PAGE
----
The GAB supports many mound springs. The mound springs are natural up-wellings of water which, over millennia, deposit water-borne minerals that form into mounds. The springs are unique arid land habitats and have world class natural and cultural significance. They support rare and delicate micro flora and fauna, many species of which are endemic to a particular mound spring.
Since water extraction for the mine began in a region now known as Borefield A, many of the surrounding mound spring complexes have experienced reduced flows, or have ceased flowing altogether. Veneble Spring is now maintained artificially by a WMC pumping station. Bopeechee Spring, on the verge of drying up completely, is currently the subject of experimentation by WMC as they undertake ad hoc efforts to "rehabilitate" the spring by resupplying the groundwater that feeds it. On a recent tour by Friends of the Earth to the region, witnesses confirmed that Bopeechee was still not flowing.
The mound springs are of profound cultural significance to the Aboriginal people of the region. The Arabunna people are the traditional custodians of the Lake Eyre South region, the land in which effected mound springs are located. The springs and the Artesian waters that supply them form an integral part of the communal intellectual property of the Arabunna people. WMC refuses to negotiate with the Arabunna or be party to any initiatives to preserve and protect the mound springs. In fact, WMC has mounted an extensive campaign against the World Heritage nomination of the Lake Eyre Basin. It has a vested interest in preventing World Heritage nomination because of its profligate use of water from the Great Artesian Basin.
Mound Springs - Oases In The DesertDaniel Keane (RMIT Final Year Environmental Engineering Student) has just finished a major research report on the Mound Springs, where Roxby obtains artesian water for the Olympic Dam mine and Roxby Downs township.
"The sustainability of use of groundwater from the Great Artesian Basin,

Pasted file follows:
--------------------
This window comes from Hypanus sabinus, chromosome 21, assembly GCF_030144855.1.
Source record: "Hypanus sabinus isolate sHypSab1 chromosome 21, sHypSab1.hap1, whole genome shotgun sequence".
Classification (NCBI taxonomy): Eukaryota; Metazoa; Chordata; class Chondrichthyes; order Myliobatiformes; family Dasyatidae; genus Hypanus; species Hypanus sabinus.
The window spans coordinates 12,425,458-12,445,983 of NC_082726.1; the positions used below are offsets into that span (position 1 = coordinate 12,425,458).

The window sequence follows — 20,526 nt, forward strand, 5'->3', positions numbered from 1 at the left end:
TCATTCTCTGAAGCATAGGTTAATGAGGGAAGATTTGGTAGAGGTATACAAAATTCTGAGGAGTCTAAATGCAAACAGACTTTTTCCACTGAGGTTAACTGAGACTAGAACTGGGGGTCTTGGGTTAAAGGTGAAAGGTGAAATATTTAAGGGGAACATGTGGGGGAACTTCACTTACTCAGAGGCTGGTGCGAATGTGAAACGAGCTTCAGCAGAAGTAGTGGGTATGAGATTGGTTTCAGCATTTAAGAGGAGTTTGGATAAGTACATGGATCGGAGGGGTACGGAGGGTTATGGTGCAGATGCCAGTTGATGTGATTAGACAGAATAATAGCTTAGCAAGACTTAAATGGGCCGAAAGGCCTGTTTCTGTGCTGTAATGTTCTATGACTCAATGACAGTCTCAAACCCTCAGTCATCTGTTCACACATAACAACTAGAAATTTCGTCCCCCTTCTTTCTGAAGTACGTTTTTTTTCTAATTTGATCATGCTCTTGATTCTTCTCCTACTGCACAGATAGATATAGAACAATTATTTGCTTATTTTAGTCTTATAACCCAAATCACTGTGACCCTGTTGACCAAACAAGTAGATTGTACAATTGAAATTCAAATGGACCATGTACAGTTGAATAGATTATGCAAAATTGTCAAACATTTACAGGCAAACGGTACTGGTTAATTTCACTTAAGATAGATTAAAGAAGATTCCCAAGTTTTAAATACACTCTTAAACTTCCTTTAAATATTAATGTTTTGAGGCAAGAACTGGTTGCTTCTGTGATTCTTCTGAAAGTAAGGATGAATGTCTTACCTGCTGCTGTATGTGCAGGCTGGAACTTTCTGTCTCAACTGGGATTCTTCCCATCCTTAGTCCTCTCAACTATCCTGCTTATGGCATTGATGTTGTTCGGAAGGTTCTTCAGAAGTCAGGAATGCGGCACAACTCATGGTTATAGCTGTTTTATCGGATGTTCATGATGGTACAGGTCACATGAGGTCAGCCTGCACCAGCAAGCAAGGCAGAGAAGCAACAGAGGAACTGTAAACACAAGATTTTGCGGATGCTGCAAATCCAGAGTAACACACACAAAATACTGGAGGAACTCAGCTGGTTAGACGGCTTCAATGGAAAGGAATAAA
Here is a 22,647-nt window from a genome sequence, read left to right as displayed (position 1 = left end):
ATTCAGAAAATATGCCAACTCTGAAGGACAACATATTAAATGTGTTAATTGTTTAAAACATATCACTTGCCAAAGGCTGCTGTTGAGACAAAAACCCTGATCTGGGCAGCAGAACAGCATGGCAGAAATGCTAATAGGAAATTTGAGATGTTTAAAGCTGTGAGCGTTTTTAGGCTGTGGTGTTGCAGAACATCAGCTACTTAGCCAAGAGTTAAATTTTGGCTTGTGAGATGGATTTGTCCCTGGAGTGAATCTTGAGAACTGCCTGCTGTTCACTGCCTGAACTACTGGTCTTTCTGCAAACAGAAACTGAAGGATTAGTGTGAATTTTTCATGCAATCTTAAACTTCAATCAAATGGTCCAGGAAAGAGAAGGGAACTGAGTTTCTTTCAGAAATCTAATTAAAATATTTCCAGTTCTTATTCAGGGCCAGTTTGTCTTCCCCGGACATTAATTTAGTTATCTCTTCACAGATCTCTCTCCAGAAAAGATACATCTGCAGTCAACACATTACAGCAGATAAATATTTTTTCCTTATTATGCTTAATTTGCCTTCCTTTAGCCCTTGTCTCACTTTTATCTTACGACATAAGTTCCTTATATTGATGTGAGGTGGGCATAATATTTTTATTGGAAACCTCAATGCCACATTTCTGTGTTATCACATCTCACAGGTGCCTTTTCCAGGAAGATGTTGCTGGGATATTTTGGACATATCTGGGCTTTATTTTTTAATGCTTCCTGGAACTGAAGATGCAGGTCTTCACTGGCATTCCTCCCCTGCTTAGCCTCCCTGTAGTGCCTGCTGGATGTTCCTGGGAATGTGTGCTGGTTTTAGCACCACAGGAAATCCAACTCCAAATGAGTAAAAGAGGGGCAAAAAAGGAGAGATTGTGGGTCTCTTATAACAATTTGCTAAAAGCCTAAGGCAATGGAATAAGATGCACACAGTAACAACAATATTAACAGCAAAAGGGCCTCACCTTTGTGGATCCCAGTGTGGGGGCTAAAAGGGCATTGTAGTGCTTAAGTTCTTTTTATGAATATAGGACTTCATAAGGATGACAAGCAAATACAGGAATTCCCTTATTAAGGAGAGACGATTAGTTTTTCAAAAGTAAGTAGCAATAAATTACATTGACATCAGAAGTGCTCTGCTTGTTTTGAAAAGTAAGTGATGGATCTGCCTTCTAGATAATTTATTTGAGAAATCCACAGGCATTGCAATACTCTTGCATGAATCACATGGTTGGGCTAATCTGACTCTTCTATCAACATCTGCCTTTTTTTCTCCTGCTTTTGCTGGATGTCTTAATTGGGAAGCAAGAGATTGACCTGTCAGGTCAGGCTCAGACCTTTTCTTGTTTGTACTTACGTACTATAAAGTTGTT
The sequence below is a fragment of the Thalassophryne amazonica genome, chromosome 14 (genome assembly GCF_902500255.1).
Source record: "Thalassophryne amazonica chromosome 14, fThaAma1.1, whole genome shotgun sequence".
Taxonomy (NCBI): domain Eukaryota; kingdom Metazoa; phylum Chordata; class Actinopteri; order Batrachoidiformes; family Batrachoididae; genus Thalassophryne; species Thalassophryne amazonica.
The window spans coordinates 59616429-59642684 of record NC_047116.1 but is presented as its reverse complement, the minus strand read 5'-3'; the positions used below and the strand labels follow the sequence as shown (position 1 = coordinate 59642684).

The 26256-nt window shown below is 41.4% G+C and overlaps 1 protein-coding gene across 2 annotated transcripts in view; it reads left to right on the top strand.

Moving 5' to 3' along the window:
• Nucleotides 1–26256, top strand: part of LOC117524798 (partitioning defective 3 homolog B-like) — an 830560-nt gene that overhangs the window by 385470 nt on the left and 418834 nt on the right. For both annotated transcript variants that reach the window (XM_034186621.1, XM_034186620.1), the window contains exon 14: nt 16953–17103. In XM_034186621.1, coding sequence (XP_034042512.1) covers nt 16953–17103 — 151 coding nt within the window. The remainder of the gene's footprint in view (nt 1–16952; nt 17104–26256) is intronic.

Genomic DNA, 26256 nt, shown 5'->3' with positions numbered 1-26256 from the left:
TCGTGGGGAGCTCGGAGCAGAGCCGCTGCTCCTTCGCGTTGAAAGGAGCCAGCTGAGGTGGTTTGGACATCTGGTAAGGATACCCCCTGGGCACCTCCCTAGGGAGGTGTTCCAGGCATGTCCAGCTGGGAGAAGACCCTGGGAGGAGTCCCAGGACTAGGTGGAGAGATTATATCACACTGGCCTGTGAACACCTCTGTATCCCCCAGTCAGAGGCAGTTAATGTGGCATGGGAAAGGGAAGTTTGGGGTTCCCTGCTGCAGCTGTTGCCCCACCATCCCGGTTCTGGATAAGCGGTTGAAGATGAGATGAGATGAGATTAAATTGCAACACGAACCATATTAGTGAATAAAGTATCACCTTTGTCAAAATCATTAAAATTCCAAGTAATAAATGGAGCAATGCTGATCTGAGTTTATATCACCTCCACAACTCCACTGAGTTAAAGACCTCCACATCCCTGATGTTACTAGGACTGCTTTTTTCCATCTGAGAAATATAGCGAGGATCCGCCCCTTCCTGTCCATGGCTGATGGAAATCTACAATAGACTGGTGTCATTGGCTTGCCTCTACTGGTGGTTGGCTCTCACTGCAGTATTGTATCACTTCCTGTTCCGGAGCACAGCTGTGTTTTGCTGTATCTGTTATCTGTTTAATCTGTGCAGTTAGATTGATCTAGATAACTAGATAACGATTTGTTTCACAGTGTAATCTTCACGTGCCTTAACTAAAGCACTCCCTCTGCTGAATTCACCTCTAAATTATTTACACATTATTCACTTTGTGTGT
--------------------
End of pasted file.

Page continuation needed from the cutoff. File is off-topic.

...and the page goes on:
with particular reference to the south-western edge of the basin
and impact on the mound springs"
Download Here (Acrobat/PDF)
This report is the first truly comprehensive study of the hydrogeology of the springs, their unique biological and ecological importance, indigenous issues and the devastating impact ODO has had and is continuing to have on this unqiuely beautiful part of Australia.
For further info or a printed copy of the report (if you cannot make use of the above Acrobat file) contact :
P.O. Box 6405
St Lucia, QLD 4067
Uni (07) 3365 3745 and Fax (07) 3365 4599
Email : [email protected].
The report has many colour diagrams, so a donation would be appreciated to help in copying and mailing costs (if a black & white copy is sufficient, this can be done much cheaper).
Mound Springs - Images for Download
- The Bubbler Mound Spring (see top photo) : Large / print quality version (JPG)
(larger TIF file available on request).
- Cross-Section of a Typical Mound Spring : Click Here
- Outline of the Great Artesian Basin : Click Here
- Generic Cross-Section of the Great Artesian Basin : Click Here
- Location Map of the Borefields for Olympic Dam : Click Here
All images (except the Bubbler photo) are from the Olympic Dam Expansion Project EIS, 1997.
Photo - the Bubbler Mound Spring, Coward Springs area.
Photo by Linda & Ila Marks, September, 1988.
Page last updated - March 12, 2001.